1492 Christopher Columbus landed in Cuba and claimed the island for Spain.
1517 The first African slaves arrived in Cuba.
1868-1878 Cuban revolutionaries fought Spanish rule in the Ten Years' War. Under
the Pact of Zanj6n, which ended the war, Spain promised reforms.
1886 Slavery was abolished in Cuba.
1895 A revolution, led by Jos6 Marti, broke out in Cuba against Spanish rule.
1898 The United States defeated Spain in the Spanish-American War. Spain gave up
all claims to Cuba.
1898-1902 A United States military government controlled Cuba.
1902 Tomtis Estrada Palma became the first president of the Republic of Cuba.
1906-1909 American forces occupied Cuba for the second time, after opposition to
Raima's government grew into open rebellion.
1933 A revolutionary group, led by Fulgencio Batista, took control of the
government.
1934-1959 Batista controlled the government, except for the years 1944 to 1952.
1953 Fidel Castro led an unsuccessful attack on the Moncada Army Barracks in
Santiago de Cuba.
1959 Castro's forces overthrew Batiste's government and Castro became ruler of
the country.
1961 Cuban exiles invaded Cuba at the Bay of Pigs and were quickly defeated by
Castro's army.
1962 Russia agreed to U.S. demands that it remove its missiles and missile bases
from Cuba.
1971 The United States announced that Russia had agreed not to establish a
permanent submarine base in Cuba.
1976 Cuba adopted a new Constitution. The Constitution declared the nation to be
a socialist state and a republic.

visions, called the Platt Amendment, which the United States insisted must be
part of the document. The amendment limited Cuban independence by permitting the
United States to intervene in Cuban affairs. It also allowed the United States to
buy or lease land for naval bases in Cuba. Under a treaty with Cuba in 1903, the
United States received a permanent lease on Guantanamo Bay and began to build a
large naval base there.

In 1902, the Cuban people elected loin's Estrada Palma as the first president of
the Republic of Cuba. American troops then left the country. But they returned in
1906, after opposition, to Palma's government developed into open rebellion. A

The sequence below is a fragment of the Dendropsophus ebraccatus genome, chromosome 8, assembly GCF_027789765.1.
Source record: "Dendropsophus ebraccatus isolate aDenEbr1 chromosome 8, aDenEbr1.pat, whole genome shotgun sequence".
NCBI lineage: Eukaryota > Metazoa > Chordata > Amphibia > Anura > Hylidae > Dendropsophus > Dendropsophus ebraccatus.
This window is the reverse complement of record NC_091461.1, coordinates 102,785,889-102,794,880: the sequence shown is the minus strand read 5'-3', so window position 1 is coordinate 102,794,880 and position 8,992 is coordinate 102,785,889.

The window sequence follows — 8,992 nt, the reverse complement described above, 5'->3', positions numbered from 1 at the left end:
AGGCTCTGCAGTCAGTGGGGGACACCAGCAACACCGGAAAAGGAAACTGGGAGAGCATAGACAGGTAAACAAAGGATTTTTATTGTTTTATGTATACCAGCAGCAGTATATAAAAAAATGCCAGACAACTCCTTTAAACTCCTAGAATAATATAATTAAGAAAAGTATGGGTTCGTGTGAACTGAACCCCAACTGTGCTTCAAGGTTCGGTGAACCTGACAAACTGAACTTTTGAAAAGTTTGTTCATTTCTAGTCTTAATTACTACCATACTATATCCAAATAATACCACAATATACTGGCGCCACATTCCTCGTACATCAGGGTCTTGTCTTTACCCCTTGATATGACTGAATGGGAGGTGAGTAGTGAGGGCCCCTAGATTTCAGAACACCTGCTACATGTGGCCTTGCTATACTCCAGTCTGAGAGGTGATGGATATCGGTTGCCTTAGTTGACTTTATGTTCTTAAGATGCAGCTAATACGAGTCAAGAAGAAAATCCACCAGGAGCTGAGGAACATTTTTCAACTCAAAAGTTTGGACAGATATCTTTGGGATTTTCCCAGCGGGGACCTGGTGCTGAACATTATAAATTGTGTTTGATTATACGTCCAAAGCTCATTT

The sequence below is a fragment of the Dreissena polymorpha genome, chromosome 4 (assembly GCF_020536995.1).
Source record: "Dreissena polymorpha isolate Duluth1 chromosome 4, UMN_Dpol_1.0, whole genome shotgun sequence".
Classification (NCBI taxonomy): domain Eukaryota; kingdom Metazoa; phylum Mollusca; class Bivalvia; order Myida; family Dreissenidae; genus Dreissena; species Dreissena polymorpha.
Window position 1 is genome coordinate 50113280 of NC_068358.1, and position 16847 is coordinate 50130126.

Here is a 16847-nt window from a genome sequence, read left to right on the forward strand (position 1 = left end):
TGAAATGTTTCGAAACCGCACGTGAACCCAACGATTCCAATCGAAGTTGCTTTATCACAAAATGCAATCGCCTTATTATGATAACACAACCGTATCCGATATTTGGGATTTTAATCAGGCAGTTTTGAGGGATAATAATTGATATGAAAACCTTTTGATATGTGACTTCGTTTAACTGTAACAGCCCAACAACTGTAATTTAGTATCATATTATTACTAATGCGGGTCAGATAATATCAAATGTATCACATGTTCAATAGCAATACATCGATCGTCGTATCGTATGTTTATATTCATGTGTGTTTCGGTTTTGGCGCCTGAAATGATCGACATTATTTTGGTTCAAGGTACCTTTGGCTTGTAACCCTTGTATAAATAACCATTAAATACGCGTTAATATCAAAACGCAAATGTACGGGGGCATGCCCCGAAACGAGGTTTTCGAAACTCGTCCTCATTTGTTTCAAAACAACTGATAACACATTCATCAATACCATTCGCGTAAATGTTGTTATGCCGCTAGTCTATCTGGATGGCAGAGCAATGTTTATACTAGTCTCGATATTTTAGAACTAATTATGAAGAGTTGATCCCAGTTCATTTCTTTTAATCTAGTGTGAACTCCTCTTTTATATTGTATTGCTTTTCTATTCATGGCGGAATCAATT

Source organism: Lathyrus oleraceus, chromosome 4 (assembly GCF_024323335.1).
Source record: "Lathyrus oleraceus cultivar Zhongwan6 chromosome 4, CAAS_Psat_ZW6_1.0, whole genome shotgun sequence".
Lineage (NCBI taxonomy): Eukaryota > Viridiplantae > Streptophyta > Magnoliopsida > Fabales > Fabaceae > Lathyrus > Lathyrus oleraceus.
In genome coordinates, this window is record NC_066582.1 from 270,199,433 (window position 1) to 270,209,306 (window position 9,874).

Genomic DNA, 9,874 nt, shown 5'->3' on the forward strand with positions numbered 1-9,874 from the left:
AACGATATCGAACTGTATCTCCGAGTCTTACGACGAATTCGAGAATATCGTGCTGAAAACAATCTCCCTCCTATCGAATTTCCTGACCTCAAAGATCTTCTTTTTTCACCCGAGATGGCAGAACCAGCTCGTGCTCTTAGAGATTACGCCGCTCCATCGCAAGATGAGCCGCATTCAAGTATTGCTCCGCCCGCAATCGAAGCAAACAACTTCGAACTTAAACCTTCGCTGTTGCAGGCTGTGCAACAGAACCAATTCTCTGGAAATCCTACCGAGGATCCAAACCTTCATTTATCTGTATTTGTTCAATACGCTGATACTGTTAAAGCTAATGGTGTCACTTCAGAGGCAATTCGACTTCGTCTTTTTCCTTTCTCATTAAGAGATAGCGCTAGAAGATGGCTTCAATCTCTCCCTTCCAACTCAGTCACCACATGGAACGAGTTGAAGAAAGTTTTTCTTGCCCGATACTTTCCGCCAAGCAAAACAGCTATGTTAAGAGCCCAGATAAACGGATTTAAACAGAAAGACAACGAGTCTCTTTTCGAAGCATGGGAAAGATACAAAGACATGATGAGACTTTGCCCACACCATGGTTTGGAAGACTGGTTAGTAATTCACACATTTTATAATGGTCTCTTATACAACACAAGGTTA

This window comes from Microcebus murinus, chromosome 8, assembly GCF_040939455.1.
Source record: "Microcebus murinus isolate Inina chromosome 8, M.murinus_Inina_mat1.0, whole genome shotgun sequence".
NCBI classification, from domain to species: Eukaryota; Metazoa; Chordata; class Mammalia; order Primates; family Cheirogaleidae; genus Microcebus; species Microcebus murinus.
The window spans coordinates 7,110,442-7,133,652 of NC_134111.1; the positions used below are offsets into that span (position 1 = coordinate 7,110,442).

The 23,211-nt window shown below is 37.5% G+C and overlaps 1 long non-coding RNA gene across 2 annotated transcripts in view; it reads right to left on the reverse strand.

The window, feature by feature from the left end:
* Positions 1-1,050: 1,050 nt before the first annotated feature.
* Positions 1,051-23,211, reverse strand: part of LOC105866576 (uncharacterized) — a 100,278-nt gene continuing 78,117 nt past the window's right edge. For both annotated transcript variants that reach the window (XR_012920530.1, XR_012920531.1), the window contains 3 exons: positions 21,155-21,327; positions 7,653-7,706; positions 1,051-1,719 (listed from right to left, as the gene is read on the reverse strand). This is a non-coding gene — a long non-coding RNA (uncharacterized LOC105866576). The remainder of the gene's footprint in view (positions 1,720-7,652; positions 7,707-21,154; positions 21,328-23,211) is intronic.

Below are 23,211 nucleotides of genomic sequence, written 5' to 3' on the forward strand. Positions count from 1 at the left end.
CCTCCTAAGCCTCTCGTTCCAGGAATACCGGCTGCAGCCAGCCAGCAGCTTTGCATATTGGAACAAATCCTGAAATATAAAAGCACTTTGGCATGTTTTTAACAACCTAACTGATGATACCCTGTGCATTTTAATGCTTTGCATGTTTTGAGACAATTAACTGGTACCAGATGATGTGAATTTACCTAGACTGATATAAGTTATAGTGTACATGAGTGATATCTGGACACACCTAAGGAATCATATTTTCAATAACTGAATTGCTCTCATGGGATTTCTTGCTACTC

civil-military government, headed by Charles E. Magoon of the United States,
ruled Cuba from 1906 to 1909.

The Second Republic
of Cuba was established after American forces left the country in 1909. But the
new Cuban government did little to help the lower classes. A black uprising broke
out in 1912. In 1917, a workers' revolt threatened to destroy the sugar mills.
American companies owned many inills, plantations, and other businesses in Cuba.
During both uprisings) the United States sent military forces into the country to
protect American property.

The Cuban people elected Gerardo Machado president in 1924. During his campaign,
Machado had attacked the Platt Amendment and had promised reforms. But after
becoming president, he ruled as a dictator. In July, 1933, an army revolt forced
Machado out of office. Two months later, an army sergeant named Fulgencio Batista
and a group of university students and professors led a revolution that overthrew
the new government. They named a five-man committee, headed by Ramón Grau San
Martín, to govern Cuba.

The Grau San Martín government wanted to reduce U.S. influence in Cuba and make
far-reaching changes. The United States thought the new government was too
extreme and refused to support it.

The Balista Era. Batista felt that his best hope for power lay in winning U.S.
support. He removed Grau San Martín from office in 1934. Until 1940, Batista